Book synopsis “ A Degree of Change””
The central character Serena is facing a crisis in her life, at the age of 45 her once stunning good looks are fading fast, her hair is thinning, her face is wrinkling, her teeth are yellowing and her waist is thickening fast. To make matters worse, Serena has sought solace in the oldest brain numbing, waist expanding, depression, inducing trick in the book, the excessive consumption of ‘Chablis’.
She has two extremely beautiful teenage daughters, that she has passed her very fortunate set of genes onto, when she looks at them she realises how sad, futile and ultimately self destructing the cosmetic surgery path is. She makes her mind up firmly never to go down that route, as she is clever enough to realise no amount of money can bring back her youth and vitality.
Her once affluent middle class life style has collapsed around her, since her childhood sweetheart, but rather abusive husband of the last 22 years lost his financial investment business in the crash of September 2007.
The private tennis lessons, charity lunches and bitchy boarding school mums, coffee mornings have all come to an end. Partly to the relief of Serena, who increasingly views that pre 2007 world of greed, avarice and excess with great contempt, flakiness and ultimately shallow and unrewarding.
Her job of running the family is becoming somewhat extinct, now that her daughters have left for university. She reflects upon her decision years ago to give up her job and independence to be a stay at home mother and wife, as maybe very much the worst decision she ever made. She’s acutely aware she can’t turn back the clock; Serena now finds herself left with an empty nest and a very distant, seldom sober husband with no money.
As Serena ages, with the prospect of little money and unable to rely on her looks, whilst also approaching the menopause. She embarks on one of the most fulfilling journeys and relationships of her life so far.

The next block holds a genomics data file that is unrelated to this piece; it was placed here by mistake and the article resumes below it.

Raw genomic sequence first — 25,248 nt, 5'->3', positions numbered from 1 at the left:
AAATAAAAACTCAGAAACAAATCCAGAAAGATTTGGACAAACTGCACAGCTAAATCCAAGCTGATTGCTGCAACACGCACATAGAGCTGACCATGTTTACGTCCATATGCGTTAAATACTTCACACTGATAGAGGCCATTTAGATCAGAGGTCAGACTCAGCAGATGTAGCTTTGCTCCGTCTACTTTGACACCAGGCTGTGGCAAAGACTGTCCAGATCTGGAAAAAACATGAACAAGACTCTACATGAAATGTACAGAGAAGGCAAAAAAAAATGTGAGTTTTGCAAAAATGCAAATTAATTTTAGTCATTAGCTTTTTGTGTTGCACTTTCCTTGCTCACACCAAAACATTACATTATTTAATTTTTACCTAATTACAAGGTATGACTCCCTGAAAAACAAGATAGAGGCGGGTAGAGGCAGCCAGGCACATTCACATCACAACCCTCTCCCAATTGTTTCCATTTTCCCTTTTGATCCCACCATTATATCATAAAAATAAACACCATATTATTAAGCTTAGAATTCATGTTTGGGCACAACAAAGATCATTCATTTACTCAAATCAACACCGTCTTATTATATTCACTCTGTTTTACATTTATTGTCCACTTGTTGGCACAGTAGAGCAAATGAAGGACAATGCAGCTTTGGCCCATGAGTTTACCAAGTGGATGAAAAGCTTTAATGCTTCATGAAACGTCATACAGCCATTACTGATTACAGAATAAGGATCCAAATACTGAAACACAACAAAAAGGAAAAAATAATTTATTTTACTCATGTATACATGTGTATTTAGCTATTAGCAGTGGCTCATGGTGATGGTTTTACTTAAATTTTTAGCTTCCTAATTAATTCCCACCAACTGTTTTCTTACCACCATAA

With both of her daughters left home and her husband in a spiralling decent of self denial and alcoholism, and a set of social behavioural problems out-dated and frowned upon in modern society, Serena rises like a phoenix from the ashes and undertakes a degree in psychology. Whilst doing so she meets a lecturer at university 10 years older than her, who introduces her to the principles of Buddhism.
A large party is planned for her 50th birthday at the good old Rugby club where her husband Mike has spent most of his social life since being 15 years old. Everyone is to attend even her old arch enemy and rival from the tennis club Belinda Big Tits!! But at the very last minute when they’re all waiting to surprise her in the dark with a huge cake, and one of the young studs from the rugby club about to spring out of it. Serena doesn’t turn up, she is on a plane, on her way to a Buddhist retreat in Burma with her new love Dr Deakin to chant, pray and meditate and begin her new life. A life that will be ultimately based on the foundations of rock, and not sand as in the past, that so easily washes away with time!
The book is infused with some degree of humour. In order to lighten the way it examines the value and respect afforded to older woman in western society. It touches on how they can live the final third of their lives in a fulfilling and enriching manner. When they are no longer able to procreate and their external beauty is diminishing. However they can then concentrate on themselves and Serena finds a loving, lasting romantic meaningful relationship, and ends happy ever after.
It also address’s the question as to whether we are meant to be with the same person for the rest of our lives if we are living so long. Quite possibly the man we chose to be a father to our children and someone to pass our genes on with, is not necessarily the right person to share and nurture us in our autumn years. It also examines the friendships we have with other females at different stages of our lives.
The worship of money, status symbols, beauty and power are ultimately replaced by, tranquillity, peace, serenity and a much more deeper and valuable set of principles to live ones life with.
Serena is strong and possesses that most wonderful of traits HOPE! Which is all we have for the future.
I am writing this book, as a woman, of 50 years old, I feel there must be many women out there who can relate in some way to the subjects, which I touch upon. Loss of beauty, therefore power, the sometimes crushing effects of the menopause, the mourning of the loss of our offspring to pastures new and the realisation that there maybe another 25 years looming, to stare at your partner sit in his usual chair in a drunken stupor whilst he watches sport on TV!
I feel there is a lack of books aimed at older women in our society traditionally women’s books are centred around a heroine, or a young mother, or beautiful girlfriend, or lover, or even an Uber successful business woman. Which after reading, one is left feeling even more inadequate, insecure and undervalued. However I feel there is a massive market waiting to be untapped of older women who need inspiring, stimulating and invigorating to enable them to live an enriched life in there later years.
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